Good morning, how has your social marketing changed? 

Social media has seen unprecedented usage in recent weeks as people stay indoors with technology. Brands have been quick to reshape their social messaging – and as a result, the platforms powering social media marketing are moving quickly to support the outflux of crisis communications

For example, Opendorse (a social publishing platform for sports marketing teams) has expanded its offering to all business types, while other social management tools are rolling out new features to address the pandemic. In March, Socialbakers made its platform free for non-government organizations (NGOs) and is extending a similar offer to government institutions to aid their crisis communication programs. It also released a COVID-19 Dashboard for brands, NGOs, and government organizations.

Sprout Social, on the other hand, released a COVID-19 Featured Listening Topic tool – a data insights feature that is now available to Sprout Social Listening users at no additional cost. According to the company, it took the team just over a week to move the feature from concept to launch. Teams are moving quickly to work through the crisis, and it’s nice to know that social marketing tools are too. 

There’s more below, including why TikTok could be facing licensing lawsuits, and Twitter’s latest data announcement.  

Taylor Peterson,
Deputy Editor

Social Shorts

Facebook’s app for couples, Twitter shares more data with advertisers and TikTok’s latest legal troubles

Facebook has a new app for couples. Earlier this week, the tech giant quietly released a new app for couples called Tuned, developed by Facebook’s New Product Experimentation team. It takes on a messaging app appearance and is designed to help romantic partners communicate via text, voice messages, photos, and songs. Why we care: The app abides by Facebook’s data policy, which allows user information to be collected for ad targeting purposes. Source: The Information


Twitter is sharing more data with advertisers. Twitter alerted users with a pop-up this week that it’s passing more data to advertisers in order to help prove the effectiveness of ads on its platform. As part of the effort, Twitter removed a privacy setting that users could toggle to prevent Twitter from sharing information (such as ads views and your device ID). For most users, that information will now be shared by default and can’t be turned off. Why we care: According to Twitter, this move helps verify that people are actually watching, interacting with, and otherwise seeing the ads that advertisers are paying for, which helps the company “continue operating as a free service.” For advertisers, this means more measurable data which could drive stronger ad performance. Suddenly, advertising on Twitter makes sense. Source: The Verge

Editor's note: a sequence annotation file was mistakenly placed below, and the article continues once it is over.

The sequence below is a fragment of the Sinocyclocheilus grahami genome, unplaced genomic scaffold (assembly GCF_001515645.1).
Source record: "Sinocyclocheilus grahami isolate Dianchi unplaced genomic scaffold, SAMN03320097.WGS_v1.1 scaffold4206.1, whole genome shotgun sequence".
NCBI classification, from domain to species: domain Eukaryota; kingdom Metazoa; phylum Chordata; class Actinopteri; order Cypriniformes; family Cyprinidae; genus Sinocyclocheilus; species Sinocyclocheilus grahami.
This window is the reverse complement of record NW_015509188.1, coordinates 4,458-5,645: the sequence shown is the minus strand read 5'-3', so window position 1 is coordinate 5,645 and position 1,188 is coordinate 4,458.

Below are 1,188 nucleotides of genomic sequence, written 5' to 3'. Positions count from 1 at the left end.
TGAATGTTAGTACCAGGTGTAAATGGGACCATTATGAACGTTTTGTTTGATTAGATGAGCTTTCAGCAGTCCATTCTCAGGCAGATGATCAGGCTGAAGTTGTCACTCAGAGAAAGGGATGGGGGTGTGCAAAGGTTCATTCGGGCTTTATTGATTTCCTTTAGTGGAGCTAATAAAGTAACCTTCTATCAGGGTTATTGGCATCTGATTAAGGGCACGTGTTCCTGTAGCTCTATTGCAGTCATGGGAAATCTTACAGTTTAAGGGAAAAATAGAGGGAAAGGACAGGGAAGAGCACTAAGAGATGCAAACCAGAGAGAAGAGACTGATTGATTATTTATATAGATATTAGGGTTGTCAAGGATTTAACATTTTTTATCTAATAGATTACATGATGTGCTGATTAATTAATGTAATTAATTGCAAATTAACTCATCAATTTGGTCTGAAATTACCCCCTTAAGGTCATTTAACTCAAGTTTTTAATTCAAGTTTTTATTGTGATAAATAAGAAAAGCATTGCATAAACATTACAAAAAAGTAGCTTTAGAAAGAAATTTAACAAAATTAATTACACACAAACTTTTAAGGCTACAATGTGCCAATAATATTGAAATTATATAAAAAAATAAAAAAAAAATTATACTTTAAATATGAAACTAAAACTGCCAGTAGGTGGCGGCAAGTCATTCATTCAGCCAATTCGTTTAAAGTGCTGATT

Publishers threaten to sue TikTok over music licensing issues. TikTok has taken measures to reduce the amount of copyrighted music on its platform, but the Chinese-owned app still has a long way to go. According to the Financial Times, the National Music Publishers Association is threatening legal action against TikTok, and rumor has it that Universal Music Publishing Group is considering doing the same. Why we care: TikTok is still a young platform, and will likely continue to experience legal growing pains – especially with music as a core feature of its platform. Brands on TikTok should keep an eye on the music they use (especially in campaigns). Or, do what e.l.f. cosmetics did – and make your own track. Source: Financial Times


Learn how local marketing should adjust for times of economic uncertainty

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What we're reading

We've curated our picks from across the web so you can retire your feed reader

TV advertising’s watershed moment: It is finally becoming more like digital – Digiday

Five Critical Elements Of A Compelling And Enduring Brand Vision – Forbes

Apple may let you try apps without installing them in iOS 14 – The Verge

How 3 Successful E-commerce Stores Are Optimized For Conversions – VWO Blog

Retailers Risk Losing 42% of U.S. Customers If They Don’t Offer Preferred Payment Methods – Multichannel Merchant

Amazon And The Content Conundrum: Who And What Matters Most? – AdExchanger

Facebook’s ‘Campus’ test hints at a return to its college roots – Engadget